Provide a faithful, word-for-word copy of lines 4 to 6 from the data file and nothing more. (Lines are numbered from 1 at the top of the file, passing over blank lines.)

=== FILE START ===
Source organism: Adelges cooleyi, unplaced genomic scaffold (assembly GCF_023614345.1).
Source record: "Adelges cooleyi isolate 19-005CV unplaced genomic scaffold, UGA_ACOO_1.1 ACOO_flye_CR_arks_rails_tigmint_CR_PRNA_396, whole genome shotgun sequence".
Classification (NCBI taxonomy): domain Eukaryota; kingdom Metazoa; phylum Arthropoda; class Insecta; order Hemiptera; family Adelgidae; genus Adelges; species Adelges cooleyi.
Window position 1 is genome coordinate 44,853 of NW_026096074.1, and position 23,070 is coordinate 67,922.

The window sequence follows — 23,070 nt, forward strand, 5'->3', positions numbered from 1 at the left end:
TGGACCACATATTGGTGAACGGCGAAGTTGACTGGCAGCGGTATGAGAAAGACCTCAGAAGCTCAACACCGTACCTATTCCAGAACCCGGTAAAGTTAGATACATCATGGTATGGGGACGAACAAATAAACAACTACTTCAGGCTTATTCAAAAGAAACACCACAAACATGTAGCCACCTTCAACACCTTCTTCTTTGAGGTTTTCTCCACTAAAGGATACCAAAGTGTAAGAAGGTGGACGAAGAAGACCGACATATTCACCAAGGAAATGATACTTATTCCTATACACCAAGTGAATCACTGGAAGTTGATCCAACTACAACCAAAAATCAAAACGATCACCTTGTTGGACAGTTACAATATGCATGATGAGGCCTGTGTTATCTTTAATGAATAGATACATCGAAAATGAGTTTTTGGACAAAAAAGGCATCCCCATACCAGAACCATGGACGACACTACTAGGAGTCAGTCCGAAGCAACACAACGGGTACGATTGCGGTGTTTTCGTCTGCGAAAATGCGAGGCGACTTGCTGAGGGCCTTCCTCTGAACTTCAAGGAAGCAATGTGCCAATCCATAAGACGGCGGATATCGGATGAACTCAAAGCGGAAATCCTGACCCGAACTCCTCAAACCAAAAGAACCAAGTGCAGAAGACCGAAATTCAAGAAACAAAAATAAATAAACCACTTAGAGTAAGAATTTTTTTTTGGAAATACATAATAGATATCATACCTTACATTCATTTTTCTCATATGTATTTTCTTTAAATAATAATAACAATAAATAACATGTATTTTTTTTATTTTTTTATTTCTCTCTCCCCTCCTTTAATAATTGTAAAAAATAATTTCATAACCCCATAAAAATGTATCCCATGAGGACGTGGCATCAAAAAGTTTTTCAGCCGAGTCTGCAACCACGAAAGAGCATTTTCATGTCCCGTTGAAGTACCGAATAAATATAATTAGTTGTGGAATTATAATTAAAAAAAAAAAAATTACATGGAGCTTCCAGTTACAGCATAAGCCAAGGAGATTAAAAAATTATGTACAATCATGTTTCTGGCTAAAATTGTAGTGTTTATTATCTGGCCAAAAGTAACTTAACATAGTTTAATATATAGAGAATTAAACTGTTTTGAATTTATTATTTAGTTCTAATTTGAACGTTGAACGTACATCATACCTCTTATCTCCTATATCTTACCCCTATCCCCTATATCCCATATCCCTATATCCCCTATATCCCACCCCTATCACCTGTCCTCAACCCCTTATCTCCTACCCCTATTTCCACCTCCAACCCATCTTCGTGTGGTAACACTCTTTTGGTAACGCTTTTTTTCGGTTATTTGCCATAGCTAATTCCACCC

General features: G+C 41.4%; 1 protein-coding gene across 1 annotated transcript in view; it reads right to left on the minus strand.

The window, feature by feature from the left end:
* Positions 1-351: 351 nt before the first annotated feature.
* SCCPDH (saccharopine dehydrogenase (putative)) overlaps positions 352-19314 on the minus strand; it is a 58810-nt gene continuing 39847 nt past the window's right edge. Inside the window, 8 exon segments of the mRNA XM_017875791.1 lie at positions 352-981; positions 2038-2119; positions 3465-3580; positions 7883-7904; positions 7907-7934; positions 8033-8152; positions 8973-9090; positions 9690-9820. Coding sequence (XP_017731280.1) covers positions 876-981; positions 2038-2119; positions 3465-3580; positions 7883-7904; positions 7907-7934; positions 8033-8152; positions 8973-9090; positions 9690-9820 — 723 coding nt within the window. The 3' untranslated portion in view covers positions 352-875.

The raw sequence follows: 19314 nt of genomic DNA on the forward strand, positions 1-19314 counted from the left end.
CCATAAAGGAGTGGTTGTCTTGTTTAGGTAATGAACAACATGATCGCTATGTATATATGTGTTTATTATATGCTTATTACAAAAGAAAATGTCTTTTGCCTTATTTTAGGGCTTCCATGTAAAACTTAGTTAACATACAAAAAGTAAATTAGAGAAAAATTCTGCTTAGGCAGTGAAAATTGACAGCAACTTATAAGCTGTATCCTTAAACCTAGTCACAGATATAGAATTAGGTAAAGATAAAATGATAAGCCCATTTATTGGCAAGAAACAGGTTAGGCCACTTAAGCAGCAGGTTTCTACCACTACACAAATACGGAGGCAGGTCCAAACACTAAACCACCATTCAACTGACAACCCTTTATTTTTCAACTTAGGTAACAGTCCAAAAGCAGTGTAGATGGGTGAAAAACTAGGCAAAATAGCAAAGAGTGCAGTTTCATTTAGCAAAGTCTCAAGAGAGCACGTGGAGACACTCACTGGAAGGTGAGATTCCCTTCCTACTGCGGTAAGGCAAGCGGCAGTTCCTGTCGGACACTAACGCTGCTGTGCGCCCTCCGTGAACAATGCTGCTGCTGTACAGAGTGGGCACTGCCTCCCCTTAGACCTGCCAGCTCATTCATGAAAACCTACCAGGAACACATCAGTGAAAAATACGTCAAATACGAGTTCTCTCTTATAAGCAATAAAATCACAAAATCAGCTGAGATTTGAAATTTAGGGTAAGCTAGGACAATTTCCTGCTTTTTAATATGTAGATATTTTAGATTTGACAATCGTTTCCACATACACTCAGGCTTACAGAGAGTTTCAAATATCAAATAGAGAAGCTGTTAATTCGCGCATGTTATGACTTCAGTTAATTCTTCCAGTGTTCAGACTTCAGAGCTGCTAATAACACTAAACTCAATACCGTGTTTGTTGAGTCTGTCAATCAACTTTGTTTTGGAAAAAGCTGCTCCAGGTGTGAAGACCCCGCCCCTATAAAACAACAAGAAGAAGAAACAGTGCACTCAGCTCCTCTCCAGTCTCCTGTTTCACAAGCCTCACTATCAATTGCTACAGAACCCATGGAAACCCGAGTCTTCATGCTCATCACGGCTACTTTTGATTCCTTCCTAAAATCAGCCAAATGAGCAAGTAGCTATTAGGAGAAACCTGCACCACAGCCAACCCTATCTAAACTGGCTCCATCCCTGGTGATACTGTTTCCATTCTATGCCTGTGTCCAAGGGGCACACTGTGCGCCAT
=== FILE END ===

Window position 1 is genome coordinate 44,853 of NW_026096074.1, and position 23,070 is coordinate 67,922.

The window sequence follows — 23,070 nt, forward strand, 5'->3', positions numbered from 1 at the left end:
TGGACCACATATTGGTGAACGGCGAAGTTGACTGGCAGCGGTATGAGAAAGACCTCAGAAGCTCAACACCGTACCTATTCCAGAACCCGGTAAAGTTAGATACATCATGGTATGGGGACGAACAAATAAACAACTACTTCAGGCTTATTCAAAAGAAACACCACAAACATGTAGCCACCTTCAACACCTTCTTCTTTGAGGTTTTCTCCACTAAAGGATACCAAAGTGTAAGAAGGTGGACGAAGAAGACCGACATATTCACCAAGGAAATGATACTTATTCCTATACACCAAGTGAATCACTGGAAGTTGATCCAACTACAACCAAAAATCAAAACGATCACCTTGTTGGACAGTTACAATATGCATGATGAGGCCTGTGTTATCTTTAATGAATAGATACATCGAAAATGAGTTTTTGGACAAAAAAGGCATCCCCATACCAGAACCATGGACGACACTACTAGGAGTCAGTCCGAAGCAACACAACGGGTACGATTGCGGTGTTTTCGTCTGCGAAAATGCGAGGCGACTTGCTGAGGGCCTTCCTCTGAACTTCAAGGAAGCAATGTGCCAATCCATAAGACGGCGGATATCGGATGAACTCAAAGCGGAAATCCTGACCCGAACTCCTCAAACCAAAAGAACCAAGTGCAGAAGACCGAAATTCAAGAAACAAAAATAAATAAACCACTTAGAGTAAGAATTTTTTTTTGGAAATACATAATAGATATCATACCTTACATTCATTTTTCTCATATGTATTTTCTTTAAATAATAATAACAATAAATAACATGTATTTTTTTTATTTTTTTATTTCTCTCTCCCCTCCTTTAATAATTGTAAAAAATAATTTCATAACCCCATAAAAATGTATCCCATGAGGACGTGGCATCAAAAAGTTTTTCAGCCGAGTCTGCAACCACGAAAGAGCATTTTCATGTCCCGTTGAAGTACCGAATAAATATAATTAGTTGTGGAATTATAATTAAAAAAAAAAAAATTACATGGAGCTTCCAGTTACAGCATAAGCCAAGGAGATTAAAAAATTATGTACAATCATGTTTCTGGCTAAAATTGTAGTGTTTATTATCTGGCCAAAAGTAACTTAACATAGTTTAATATATAGAGAATTAAACTGTTTTGAATTTATTATTTAGTTCTAATTTGAACGTTGAACGTACATCATACCTCTTATCTCCTATATCTTACCCCTATCCCCTATATCCCATATCCCTATATCCCCTATATCCCACCCCTATCACCTGTCCTCAACCCCTTATCTCCTACCCCTATTTCCACCTCCAACCCATCTTCGTGTGGTAACACTCTTTTGGTAACGCTTTTTTTCGGTTATTTGCCATAGCTAATTCCACCC